The median income for a household in the county was $29,476, and the median income for a family was $41,092. Males had a median income of $29,162 versus $17,404 for females. The per capita income for the county was $16,353. About 9.80% of families and 18.90% of the population were below the poverty line, including 14.40% of those under age 18 and 9.80% of those age 65 or over.

Communities[edit]

Cities[edit]

Village[edit]

Unincorporated communities[edit]

Ghost town[edit]

Politics[edit]

Dawes County voters have been reliably Republican for decades; in no national election since 1936 has the county selected the Democratic Party candidate (as of 2020).

United States presidential election results for Dawes County, Nebraska[12]
Year Republican Democratic Third party
No.  % No.  % No.  %
2020 2,931 70.61% 1,082 26.07% 138 3.32%
2016 2,632 71.60% 801 21.79% 243 6.61%
2012 2,478 66.47% 1,132 30.36% 118 3.17%
2008 2,376 62.94% 1,285 34.04% 114 3.02%
2004 2,809 70.33% 1,119 28.02% 66 1.65%
2000 2,549 70.39% 823 22.73% 249 6.88%
1996 1,991 55.69% 1,108 30.99% 476 13.31%
1992 1,961 48.21% 987 24.26% 1,120 27.53%
1988 2,621 69.50% 1,123 29.78% 27 0.72%
1984 3,326 78.59% 865 20.44% 41 0.97%
1980 3,283 76.24% 705 16.37% 318 7.39%
1976 2,446 62.56% 1,286 32.89% 178 4.55%
1972 2,987 80.77% 711 19.23% 0 0.00%
1968 2,600 71.94% 741 20.50% 273 7.55%
1964 2,518 61.61% 1,569 38.39% 0 0.00%
1960 3,106 70.83% 1,279 29.17% 0 0.00%
1956 2,523 73.86% 893 26.14% 0 0.00%
1952 3,583 75.59% 1,157 24.41% 0 0.00%
1948 2,399 61.54% 1,499 38.46% 0 0.00%
1944 2,747 65.50% 1,447 34.50% 0 0.00%
1940 3,184 64.26% 1,771 35.74% 0 0.00%
1936 2,083 40.67% 2,784 54.35% 255 4.98%
1932 2,095 44.84% 2,457 52.59% 120 2.57%
1928 3,276 73.32% 1,173 26.25% 19 0.43%
1924 1,575 41.25% 595 15.58% 1,648 43.16%
1920 1,801 64.60% 900 32.28% 87 3.12%
1916 751 39.42% 1,088 57.11% 66 3.46%
1912 298 18.97% 583 37.11% 690 43.92%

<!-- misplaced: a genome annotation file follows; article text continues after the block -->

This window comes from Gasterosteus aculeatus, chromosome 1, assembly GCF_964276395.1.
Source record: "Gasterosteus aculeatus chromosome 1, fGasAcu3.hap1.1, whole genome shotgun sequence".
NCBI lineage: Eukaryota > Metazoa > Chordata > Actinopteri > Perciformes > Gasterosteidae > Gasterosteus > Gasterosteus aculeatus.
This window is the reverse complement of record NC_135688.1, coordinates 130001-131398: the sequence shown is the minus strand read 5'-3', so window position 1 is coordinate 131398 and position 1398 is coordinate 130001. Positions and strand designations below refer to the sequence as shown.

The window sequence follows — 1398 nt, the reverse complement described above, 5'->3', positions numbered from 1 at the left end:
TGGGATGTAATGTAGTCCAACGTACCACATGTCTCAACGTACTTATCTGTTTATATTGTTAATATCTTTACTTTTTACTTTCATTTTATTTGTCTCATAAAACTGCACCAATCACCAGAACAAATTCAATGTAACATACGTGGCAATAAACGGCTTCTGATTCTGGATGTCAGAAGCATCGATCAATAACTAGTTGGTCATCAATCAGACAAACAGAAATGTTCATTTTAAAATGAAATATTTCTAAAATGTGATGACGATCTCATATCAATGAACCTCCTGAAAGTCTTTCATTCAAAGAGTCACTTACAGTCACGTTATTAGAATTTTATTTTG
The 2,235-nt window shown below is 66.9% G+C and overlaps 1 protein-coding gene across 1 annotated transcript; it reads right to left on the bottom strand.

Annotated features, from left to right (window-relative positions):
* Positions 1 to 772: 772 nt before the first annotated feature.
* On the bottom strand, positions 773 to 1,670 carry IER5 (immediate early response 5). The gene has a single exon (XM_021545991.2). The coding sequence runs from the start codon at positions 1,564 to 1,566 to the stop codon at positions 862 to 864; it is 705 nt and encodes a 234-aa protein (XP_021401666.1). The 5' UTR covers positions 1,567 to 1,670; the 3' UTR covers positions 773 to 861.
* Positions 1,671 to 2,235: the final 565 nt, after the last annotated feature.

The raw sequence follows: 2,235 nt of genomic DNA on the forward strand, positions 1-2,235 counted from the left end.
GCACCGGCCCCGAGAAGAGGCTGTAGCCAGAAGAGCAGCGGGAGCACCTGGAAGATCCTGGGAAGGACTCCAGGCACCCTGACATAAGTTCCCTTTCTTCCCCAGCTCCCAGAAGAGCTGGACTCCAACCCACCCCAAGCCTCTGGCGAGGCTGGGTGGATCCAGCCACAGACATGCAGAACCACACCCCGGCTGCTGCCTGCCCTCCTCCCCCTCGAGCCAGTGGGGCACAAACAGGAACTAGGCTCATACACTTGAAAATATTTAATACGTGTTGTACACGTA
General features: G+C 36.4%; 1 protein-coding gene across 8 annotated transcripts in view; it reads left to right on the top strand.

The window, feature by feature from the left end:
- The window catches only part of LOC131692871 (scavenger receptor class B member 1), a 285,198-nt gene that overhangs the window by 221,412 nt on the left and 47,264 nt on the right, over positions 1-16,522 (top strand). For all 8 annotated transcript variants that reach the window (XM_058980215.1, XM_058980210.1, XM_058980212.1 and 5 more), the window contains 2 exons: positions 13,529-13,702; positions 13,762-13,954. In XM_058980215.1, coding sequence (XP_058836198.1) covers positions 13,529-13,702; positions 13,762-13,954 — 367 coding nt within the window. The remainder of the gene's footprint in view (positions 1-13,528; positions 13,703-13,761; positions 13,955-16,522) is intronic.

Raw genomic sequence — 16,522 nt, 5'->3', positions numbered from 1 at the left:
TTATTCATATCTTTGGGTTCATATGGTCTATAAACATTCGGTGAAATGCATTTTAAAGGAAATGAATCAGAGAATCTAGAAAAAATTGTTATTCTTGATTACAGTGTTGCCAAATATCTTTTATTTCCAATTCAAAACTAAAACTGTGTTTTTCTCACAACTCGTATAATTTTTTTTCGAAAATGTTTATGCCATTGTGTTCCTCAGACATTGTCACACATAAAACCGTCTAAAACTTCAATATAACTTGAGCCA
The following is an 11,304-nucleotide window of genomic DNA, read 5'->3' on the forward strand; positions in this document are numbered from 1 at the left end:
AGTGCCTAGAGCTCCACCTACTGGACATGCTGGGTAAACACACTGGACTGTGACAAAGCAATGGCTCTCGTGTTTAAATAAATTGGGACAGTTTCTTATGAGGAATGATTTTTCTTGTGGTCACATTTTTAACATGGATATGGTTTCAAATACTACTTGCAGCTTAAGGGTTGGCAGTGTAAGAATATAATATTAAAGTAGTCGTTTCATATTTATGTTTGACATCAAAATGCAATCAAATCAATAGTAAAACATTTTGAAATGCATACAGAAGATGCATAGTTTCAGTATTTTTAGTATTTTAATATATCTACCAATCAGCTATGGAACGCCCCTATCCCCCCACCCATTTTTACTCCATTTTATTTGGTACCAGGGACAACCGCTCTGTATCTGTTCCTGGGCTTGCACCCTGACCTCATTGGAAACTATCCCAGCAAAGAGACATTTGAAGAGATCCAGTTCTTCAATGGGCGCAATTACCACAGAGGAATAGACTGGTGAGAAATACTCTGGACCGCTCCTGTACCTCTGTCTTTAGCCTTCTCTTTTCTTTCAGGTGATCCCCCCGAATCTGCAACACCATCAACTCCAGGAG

1908 836 51.99% 727 45.21% 45 2.80%
1904 818 66.45% 247 20.06% 166 13.48%
1900 613 49.32% 587 47.22% 43 3.46%


See also[edit]

Further reading[edit]

  • Pinney, Patricia M. (1985). Dawes County Nebraska: The First 100 Years. Dallas TX: Curtis Media Corp. ISBN 978-1-881070-35-1.
  • The Louis Berger Group, Inc. (2005). Dawes County Nebraska Historic Buildings Survey (PDF). Lincoln NE: Nebraska State Historical Society. Archived from the original on November 16, 2006.{{cite book}}: CS1 maint: unfit URL (link)

References[edit]

  1. ^ a b "State & County QuickFacts". US Census Bureau. Archived from the original on June 7, 2011. Retrieved September 19, 2013.
  2. ^ "Find a County". National Association of Counties. Archived from the original on May 31, 2011. Retrieved June 7, 2011.
  3. ^ Gannett, Henry (1905). The Origin of Certain Place Names in the United States. Govt. Print. Off. p. 101.
  4. ^ About Dawes County
  5. ^ "2010 Census Gazetteer Files". US Census Bureau. August 22, 2012. Archived from the original on November 13, 2013. Retrieved December 6, 2014.
  6. ^ "Population and Housing Unit Estimates". Retrieved December 26, 2019.
  7. ^ "US Decennial Census". US Census Bureau. Retrieved December 6, 2014.
  8. ^ "Historical Census Browser". University of Virginia Library. Retrieved December 6, 2014.
  9. ^ "Population of Counties by Decennial Census: 1900 to 1990". US Census Bureau. Retrieved December 6, 2014.
  10. ^ "Census 2000 PHC-T-4. Ranking Tables for Counties: 1990 and 2000" (PDF). US Census Bureau. Retrieved December 6, 2014.
  11. ^ "U.S. Census website". US Census Bureau. Retrieved January 31, 2008.
  12. ^ Election Results

Coordinates: 42°43′N 103°08′W / 42.71°N 103.14°W / 42.71; -103.14